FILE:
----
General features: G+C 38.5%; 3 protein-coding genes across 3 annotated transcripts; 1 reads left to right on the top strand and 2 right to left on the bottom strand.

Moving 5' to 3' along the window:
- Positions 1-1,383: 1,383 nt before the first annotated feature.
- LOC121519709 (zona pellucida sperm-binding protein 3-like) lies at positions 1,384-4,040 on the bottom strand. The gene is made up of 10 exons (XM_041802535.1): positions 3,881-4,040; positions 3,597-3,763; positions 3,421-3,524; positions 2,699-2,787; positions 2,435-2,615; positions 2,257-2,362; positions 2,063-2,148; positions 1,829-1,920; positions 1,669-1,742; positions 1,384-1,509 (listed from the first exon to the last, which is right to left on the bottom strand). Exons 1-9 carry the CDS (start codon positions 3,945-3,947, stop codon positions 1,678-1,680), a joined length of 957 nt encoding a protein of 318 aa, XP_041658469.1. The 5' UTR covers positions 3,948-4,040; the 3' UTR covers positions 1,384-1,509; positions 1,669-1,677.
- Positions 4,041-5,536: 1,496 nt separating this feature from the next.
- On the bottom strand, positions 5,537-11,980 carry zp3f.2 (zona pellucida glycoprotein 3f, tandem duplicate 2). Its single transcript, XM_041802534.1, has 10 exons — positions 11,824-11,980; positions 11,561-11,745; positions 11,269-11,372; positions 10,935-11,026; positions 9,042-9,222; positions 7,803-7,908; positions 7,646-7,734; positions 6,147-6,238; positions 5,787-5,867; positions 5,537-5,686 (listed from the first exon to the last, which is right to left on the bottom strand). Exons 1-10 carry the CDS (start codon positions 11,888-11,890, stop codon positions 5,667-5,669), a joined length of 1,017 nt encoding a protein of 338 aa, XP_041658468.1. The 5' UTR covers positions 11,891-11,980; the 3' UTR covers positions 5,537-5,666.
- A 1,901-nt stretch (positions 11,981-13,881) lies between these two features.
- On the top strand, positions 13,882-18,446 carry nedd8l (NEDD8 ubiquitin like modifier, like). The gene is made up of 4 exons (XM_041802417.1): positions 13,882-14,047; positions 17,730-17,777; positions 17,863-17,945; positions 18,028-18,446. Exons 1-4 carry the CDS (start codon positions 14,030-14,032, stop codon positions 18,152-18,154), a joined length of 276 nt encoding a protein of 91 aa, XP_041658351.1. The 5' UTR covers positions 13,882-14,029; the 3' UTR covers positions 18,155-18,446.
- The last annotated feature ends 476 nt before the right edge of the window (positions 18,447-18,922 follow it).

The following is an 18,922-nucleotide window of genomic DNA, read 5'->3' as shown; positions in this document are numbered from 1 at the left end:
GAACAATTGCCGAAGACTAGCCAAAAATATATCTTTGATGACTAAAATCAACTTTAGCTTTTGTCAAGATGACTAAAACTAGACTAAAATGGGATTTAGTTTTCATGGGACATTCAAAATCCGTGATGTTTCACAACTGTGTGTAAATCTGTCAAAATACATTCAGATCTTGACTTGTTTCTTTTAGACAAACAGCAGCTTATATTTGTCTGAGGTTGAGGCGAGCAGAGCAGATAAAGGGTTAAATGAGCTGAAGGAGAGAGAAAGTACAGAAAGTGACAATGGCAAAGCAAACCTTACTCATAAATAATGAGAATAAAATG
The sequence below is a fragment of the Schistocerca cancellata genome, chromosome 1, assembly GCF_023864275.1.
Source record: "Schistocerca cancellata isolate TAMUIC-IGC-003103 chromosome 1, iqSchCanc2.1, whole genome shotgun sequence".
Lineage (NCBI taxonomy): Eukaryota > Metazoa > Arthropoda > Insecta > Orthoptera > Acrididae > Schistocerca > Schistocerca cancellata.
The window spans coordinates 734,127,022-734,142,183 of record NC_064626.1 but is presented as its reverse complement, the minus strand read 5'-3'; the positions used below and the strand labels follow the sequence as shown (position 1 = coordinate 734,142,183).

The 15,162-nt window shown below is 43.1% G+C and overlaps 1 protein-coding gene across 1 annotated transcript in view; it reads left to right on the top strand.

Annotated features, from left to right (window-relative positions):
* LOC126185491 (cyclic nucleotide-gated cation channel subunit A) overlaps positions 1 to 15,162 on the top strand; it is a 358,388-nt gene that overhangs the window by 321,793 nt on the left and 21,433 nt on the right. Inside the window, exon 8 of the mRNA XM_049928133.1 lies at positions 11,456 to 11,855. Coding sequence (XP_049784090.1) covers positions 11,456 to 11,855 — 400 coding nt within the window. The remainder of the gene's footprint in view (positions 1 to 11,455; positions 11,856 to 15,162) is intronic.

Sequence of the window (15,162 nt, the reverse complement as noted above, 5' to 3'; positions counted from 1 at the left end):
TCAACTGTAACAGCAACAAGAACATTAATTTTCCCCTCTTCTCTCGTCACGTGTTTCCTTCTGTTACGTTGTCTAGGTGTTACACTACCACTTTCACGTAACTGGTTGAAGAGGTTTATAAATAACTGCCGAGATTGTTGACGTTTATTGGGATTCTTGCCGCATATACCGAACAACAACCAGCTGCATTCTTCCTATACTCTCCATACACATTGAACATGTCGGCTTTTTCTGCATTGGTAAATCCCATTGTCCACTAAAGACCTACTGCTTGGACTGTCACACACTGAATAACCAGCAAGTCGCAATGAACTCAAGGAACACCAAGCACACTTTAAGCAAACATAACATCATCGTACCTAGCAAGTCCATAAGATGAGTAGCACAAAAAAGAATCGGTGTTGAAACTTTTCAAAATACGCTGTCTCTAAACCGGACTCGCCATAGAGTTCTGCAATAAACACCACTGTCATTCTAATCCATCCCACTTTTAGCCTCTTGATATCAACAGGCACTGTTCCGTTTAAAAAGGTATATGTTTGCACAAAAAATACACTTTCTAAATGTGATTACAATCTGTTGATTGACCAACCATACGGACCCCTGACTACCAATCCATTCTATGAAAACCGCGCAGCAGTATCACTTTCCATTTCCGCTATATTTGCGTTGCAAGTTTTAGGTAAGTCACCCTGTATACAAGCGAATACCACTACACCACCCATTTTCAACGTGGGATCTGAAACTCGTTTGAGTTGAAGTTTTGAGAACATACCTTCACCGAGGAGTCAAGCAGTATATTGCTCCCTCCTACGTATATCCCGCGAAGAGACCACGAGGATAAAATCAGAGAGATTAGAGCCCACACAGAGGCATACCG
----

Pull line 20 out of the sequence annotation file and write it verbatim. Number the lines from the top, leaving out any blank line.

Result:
TCAACTGTAACAGCAACAAGAACATTAATTTTCCCCTCTTCTCTCGTCACGTGTTTCCTTCTGTTACGTTGTCTAGGTGTTACACTACCACTTTCACGTAACTGGTTGAAGAGGTTTATAAATAACTGCCGAGATTGTTGACGTTTATTGGGATTCTTGCCGCATATACCGAACAACAACCAGCTGCATTCTTCCTATACTCTCCATACACATTGAACATGTCGGCTTTTTCTGCATTGGTAAATCCCATTGTCCACTAAAGACCTACTGCTTGGACTGTCACACACTGAATAACCAGCAAGTCGCAATGAACTCAAGGAACACCAAGCACACTTTAAGCAAACATAACATCATCGTACCTAGCAAGTCCATAAGATGAGTAGCACAAAAAAGAATCGGTGTTGAAACTTTTCAAAATACGCTGTCTCTAAACCGGACTCGCCATAGAGTTCTGCAATAAACACCACTGTCATTCTAATCCATCCCACTTTTAGCCTCTTGATATCAACAGGCACTGTTCCGTTTAAAAAGGTATATGTTTGCACAAAAAATACACTTTCTAAATGTGATTACAATCTGTTGATTGACCAACCATACGGACCCCTGACTACCAATCCATTCTATGAAAACCGCGCAGCAGTATCACTTTCCATTTCCGCTATATTTGCGTTGCAAGTTTTAGGTAAGTCACCCTGTATACAAGCGAATACCACTACACCACCCATTTTCAACGTGGGATCTGAAACTCGTTTGAGTTGAAGTTTTGAGAACATACCTTCACCGAGGAGTCAAGCAGTATATTGCTCCCTCCTACGTATATCCCGCGAAGAGACCACGAGGATAAAATCAGAGAGATTAGAGCCCACACAGAGGCATACCG